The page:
Facebook is thinking about a novel approach to providing sound in augmented reality: "cartilage conduction" technology that would allow you to hear sound from a computer without having to wear headphones.
Adding sound to virtual reality is pretty straightforward — the user's headset replaces the entire world with virtual imagery, so they can pop a pair of headphones or speakers on to complete the illusion. But with augmented reality, where virtual objects are overlaid via a display over the real world, it's more tricky; users might benefit from added sound, but traditional headphones could block out sound from real life entirely.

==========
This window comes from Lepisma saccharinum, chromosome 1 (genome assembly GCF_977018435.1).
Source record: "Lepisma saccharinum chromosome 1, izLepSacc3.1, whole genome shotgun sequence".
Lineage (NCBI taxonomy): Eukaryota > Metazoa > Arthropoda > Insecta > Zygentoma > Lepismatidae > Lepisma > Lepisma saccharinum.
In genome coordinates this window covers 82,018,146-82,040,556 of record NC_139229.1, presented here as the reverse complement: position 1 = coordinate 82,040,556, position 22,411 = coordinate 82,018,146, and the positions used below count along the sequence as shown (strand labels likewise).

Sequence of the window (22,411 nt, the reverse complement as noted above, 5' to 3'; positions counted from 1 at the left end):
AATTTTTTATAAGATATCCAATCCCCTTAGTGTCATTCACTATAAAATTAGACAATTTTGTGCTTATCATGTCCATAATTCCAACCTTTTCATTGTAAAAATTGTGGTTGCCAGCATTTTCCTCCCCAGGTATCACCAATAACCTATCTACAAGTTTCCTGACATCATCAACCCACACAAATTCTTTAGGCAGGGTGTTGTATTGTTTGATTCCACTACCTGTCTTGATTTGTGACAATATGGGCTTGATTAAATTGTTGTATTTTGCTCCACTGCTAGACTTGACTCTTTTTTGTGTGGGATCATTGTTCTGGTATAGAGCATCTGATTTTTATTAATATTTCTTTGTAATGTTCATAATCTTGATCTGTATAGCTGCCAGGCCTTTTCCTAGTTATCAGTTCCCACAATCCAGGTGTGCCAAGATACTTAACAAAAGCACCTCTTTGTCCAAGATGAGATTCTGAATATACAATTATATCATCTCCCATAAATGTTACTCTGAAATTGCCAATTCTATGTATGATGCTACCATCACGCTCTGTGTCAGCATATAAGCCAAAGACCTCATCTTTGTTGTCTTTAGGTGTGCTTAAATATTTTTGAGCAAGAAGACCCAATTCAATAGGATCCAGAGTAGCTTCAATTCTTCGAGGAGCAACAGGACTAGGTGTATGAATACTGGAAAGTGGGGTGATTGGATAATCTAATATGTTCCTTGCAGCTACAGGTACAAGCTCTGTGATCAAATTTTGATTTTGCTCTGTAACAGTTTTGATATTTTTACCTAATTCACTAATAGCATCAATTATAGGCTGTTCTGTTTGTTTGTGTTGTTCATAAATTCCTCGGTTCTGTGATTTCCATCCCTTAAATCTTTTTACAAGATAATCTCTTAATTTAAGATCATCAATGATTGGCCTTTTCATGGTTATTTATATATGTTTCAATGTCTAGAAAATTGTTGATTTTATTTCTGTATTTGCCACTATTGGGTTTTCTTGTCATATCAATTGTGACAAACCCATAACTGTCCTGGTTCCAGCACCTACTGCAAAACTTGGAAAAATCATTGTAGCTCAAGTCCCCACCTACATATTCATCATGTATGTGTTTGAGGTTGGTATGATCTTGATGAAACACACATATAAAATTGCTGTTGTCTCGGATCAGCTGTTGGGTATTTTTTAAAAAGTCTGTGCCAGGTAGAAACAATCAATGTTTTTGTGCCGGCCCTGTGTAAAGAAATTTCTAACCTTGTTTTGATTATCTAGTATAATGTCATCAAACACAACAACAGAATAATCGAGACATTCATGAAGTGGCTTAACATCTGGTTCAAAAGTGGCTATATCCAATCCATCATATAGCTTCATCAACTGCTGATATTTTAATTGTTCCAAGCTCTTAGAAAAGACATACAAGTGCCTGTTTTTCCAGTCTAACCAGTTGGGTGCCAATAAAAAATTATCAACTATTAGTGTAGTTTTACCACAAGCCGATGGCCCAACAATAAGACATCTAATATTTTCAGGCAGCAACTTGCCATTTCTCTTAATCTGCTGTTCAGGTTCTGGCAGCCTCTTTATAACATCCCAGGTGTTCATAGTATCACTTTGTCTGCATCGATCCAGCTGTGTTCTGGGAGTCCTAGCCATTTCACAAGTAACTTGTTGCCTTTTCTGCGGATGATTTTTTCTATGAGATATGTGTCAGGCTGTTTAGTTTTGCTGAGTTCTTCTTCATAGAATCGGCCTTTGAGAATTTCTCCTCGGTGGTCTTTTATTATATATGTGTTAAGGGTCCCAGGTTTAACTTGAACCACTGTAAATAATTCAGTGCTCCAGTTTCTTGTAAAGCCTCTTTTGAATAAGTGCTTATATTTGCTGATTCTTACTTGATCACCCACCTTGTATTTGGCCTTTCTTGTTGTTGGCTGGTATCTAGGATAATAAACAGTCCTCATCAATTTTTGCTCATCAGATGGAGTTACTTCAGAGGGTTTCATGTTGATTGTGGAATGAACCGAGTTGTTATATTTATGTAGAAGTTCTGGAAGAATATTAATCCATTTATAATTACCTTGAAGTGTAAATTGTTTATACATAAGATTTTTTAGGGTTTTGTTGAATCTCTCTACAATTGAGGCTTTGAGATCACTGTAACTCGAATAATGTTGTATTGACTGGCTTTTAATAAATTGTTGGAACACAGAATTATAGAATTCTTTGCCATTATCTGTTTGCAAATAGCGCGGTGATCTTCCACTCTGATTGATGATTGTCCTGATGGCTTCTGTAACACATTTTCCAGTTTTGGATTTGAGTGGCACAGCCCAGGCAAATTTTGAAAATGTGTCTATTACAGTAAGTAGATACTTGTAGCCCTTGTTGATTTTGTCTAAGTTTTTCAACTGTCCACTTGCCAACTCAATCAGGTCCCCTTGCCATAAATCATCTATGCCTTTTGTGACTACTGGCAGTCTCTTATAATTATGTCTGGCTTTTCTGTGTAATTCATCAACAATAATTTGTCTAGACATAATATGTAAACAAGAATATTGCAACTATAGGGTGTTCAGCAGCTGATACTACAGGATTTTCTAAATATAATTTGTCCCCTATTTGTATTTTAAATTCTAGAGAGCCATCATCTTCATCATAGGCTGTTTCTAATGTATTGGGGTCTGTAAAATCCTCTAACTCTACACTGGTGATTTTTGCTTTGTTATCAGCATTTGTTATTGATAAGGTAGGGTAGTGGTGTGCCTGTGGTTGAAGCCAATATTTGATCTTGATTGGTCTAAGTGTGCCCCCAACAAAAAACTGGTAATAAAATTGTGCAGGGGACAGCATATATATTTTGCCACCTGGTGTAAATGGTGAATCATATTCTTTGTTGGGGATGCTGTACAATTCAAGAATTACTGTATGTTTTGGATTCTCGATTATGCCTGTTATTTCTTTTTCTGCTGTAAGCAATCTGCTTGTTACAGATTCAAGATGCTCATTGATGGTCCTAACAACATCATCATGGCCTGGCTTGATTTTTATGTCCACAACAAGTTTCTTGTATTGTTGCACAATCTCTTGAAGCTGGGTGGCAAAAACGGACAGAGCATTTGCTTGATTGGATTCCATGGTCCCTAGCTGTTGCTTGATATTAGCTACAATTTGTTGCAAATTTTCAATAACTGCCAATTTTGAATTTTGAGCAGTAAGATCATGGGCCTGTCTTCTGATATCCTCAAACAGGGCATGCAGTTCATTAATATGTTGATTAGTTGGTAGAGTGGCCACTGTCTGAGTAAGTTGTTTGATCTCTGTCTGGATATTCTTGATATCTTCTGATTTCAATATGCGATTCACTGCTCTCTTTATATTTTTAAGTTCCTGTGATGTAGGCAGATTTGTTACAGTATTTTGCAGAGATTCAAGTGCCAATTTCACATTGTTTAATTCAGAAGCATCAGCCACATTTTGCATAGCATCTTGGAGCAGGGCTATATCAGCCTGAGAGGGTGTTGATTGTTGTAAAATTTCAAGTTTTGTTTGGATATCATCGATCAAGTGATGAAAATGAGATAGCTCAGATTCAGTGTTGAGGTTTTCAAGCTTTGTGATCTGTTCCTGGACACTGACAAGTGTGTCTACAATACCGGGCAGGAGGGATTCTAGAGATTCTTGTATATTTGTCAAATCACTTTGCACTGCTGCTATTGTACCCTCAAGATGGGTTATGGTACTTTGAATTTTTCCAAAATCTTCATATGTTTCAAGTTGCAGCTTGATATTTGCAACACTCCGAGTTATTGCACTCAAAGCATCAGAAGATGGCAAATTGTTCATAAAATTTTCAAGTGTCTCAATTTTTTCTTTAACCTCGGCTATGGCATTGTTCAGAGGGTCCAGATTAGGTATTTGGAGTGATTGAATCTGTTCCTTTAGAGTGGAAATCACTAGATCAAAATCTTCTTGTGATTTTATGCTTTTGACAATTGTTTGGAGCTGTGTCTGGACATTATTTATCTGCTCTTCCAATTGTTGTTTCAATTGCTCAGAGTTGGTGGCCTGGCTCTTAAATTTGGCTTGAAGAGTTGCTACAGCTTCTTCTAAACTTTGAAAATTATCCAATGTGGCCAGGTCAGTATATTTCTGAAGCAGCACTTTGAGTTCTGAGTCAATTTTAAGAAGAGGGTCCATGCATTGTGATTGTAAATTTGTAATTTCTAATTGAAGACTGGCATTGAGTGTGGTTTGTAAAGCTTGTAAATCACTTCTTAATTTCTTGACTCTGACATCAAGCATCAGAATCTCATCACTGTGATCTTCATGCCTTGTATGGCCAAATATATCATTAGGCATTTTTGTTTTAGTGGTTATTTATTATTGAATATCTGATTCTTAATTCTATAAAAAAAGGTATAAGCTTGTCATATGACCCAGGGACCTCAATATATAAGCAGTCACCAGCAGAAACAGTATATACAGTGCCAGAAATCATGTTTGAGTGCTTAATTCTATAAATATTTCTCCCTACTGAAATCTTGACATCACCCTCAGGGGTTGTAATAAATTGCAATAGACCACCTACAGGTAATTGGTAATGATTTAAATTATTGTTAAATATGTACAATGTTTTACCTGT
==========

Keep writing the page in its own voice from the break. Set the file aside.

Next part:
Facebook's potential solution, which it details in a patent application filed in late February, is to avoid headphones entirely. Instead, the patent suggests building a "transducer" that sits behind the user's ear, and vibrates the cartilage in the ear, producing sound without blocking ambient audio from the surrounding world.
"A user wearing a head-mounted display in a VR, AR, and MR system can benefit from keeping the ear canal open and not covered by an audio devices. For example, the user can have a more immersive and safer experience and receive spatial cues from ambient sound when the ear is unobstructed," the patent explains. Read more
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